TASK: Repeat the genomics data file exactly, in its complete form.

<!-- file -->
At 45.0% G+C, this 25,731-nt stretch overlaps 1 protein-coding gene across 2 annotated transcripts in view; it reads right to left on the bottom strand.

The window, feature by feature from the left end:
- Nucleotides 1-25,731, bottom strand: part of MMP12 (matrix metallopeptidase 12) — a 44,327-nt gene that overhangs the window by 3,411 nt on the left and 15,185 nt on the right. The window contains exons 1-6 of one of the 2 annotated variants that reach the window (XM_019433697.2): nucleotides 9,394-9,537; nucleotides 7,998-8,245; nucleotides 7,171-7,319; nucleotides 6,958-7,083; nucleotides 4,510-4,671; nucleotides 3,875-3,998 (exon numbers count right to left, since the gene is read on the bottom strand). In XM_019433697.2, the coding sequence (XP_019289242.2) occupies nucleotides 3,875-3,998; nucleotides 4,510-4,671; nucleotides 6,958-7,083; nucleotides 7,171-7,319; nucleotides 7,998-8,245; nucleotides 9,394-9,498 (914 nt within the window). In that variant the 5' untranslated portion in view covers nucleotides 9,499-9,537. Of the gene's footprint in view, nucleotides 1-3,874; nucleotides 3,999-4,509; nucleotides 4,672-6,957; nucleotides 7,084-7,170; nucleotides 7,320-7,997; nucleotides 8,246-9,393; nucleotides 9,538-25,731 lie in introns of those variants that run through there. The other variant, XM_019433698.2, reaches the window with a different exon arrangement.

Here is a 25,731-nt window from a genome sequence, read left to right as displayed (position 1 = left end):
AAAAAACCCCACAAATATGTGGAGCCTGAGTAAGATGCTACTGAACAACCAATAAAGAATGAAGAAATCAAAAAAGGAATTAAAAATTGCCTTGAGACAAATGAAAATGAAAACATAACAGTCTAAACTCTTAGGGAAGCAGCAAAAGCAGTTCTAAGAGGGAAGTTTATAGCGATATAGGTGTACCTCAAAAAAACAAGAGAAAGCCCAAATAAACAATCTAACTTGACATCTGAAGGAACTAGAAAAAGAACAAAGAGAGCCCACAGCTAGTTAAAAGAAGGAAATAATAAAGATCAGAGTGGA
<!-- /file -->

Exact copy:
At 45.0% G+C, this 25,731-nt stretch overlaps 1 protein-coding gene across 2 annotated transcripts in view; it reads right to left on the bottom strand.

The window, feature by feature from the left end:
- Nucleotides 1-25,731, bottom strand: part of MMP12 (matrix metallopeptidase 12) — a 44,327-nt gene that overhangs the window by 3,411 nt on the left and 15,185 nt on the right. The window contains exons 1-6 of one of the 2 annotated variants that reach the window (XM_019433697.2): nucleotides 9,394-9,537; nucleotides 7,998-8,245; nucleotides 7,171-7,319; nucleotides 6,958-7,083; nucleotides 4,510-4,671; nucleotides 3,875-3,998 (exon numbers count right to left, since the gene is read on the bottom strand). In XM_019433697.2, the coding sequence (XP_019289242.2) occupies nucleotides 3,875-3,998; nucleotides 4,510-4,671; nucleotides 6,958-7,083; nucleotides 7,171-7,319; nucleotides 7,998-8,245; nucleotides 9,394-9,498 (914 nt within the window). In that variant the 5' untranslated portion in view covers nucleotides 9,499-9,537. Of the gene's footprint in view, nucleotides 1-3,874; nucleotides 3,999-4,509; nucleotides 4,672-6,957; nucleotides 7,084-7,170; nucleotides 7,320-7,997; nucleotides 8,246-9,393; nucleotides 9,538-25,731 lie in introns of those variants that run through there. The other variant, XM_019433698.2, reaches the window with a different exon arrangement.

Here is a 25,731-nt window from a genome sequence, read left to right as displayed (position 1 = left end):
AAAAAACCCCACAAATATGTGGAGCCTGAGTAAGATGCTACTGAACAACCAATAAAGAATGAAGAAATCAAAAAAGGAATTAAAAATTGCCTTGAGACAAATGAAAATGAAAACATAACAGTCTAAACTCTTAGGGAAGCAGCAAAAGCAGTTCTAAGAGGGAAGTTTATAGCGATATAGGTGTACCTCAAAAAAACAAGAGAAAGCCCAAATAAACAATCTAACTTGACATCTGAAGGAACTAGAAAAAGAACAAAGAGAGCCCACAGCTAGTTAAAAGAAGGAAATAATAAAGATCAGAGTGGA